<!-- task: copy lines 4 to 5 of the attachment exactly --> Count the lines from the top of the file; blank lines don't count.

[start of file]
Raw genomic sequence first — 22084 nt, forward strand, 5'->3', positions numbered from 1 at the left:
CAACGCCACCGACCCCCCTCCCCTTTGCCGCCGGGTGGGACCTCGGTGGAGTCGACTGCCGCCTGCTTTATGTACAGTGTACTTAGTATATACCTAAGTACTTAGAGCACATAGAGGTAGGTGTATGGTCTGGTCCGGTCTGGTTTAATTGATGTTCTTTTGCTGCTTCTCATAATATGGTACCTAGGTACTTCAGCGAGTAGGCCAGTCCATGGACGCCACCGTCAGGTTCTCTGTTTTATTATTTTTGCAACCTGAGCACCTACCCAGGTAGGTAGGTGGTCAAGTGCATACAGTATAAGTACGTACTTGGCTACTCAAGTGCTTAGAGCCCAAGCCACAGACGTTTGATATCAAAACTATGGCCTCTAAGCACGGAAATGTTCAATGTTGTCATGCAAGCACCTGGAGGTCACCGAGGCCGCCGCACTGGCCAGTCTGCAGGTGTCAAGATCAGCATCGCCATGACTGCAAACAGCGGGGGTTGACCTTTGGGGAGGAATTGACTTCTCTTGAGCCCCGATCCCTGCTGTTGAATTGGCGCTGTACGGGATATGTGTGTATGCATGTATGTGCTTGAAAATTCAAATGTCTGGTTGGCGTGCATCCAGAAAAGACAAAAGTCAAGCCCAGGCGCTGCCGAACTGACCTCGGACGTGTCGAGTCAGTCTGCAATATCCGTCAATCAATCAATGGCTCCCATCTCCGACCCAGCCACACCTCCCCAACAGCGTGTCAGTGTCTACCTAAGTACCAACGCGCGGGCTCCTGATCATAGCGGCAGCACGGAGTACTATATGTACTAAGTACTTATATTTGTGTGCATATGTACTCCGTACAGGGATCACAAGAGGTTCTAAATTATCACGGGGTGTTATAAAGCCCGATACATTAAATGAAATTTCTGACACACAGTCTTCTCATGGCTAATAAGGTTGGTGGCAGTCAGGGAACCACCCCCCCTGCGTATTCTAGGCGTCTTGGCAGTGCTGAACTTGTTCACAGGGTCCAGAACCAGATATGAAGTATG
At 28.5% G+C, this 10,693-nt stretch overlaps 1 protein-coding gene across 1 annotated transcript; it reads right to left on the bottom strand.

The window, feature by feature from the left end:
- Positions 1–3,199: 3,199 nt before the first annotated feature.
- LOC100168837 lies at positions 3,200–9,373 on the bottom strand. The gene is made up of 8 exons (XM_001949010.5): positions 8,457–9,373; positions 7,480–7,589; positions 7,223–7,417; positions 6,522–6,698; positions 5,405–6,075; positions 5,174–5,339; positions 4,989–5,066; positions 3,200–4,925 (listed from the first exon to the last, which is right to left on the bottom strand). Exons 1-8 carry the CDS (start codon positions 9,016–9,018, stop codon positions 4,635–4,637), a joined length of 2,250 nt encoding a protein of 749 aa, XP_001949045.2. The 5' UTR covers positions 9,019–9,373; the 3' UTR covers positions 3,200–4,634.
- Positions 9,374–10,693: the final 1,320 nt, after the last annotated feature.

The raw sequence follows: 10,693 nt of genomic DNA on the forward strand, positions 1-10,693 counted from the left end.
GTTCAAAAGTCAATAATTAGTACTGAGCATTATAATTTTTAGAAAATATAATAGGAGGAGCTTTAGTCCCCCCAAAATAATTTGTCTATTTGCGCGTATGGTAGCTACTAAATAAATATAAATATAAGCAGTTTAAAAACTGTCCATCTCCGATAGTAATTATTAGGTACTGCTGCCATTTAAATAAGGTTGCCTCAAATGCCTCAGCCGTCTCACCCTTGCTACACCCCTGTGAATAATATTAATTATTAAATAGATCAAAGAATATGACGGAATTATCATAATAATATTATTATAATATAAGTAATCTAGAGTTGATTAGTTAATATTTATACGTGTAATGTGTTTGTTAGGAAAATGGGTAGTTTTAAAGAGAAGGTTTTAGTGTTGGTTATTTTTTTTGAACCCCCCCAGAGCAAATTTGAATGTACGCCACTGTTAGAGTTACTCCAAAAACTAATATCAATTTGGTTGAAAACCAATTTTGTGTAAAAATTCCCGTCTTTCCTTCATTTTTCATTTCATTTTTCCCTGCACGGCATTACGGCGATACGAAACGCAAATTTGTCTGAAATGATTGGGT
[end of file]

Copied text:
The window, feature by feature from the left end:
- Positions 1–3,199: 3,199 nt before the first annotated feature.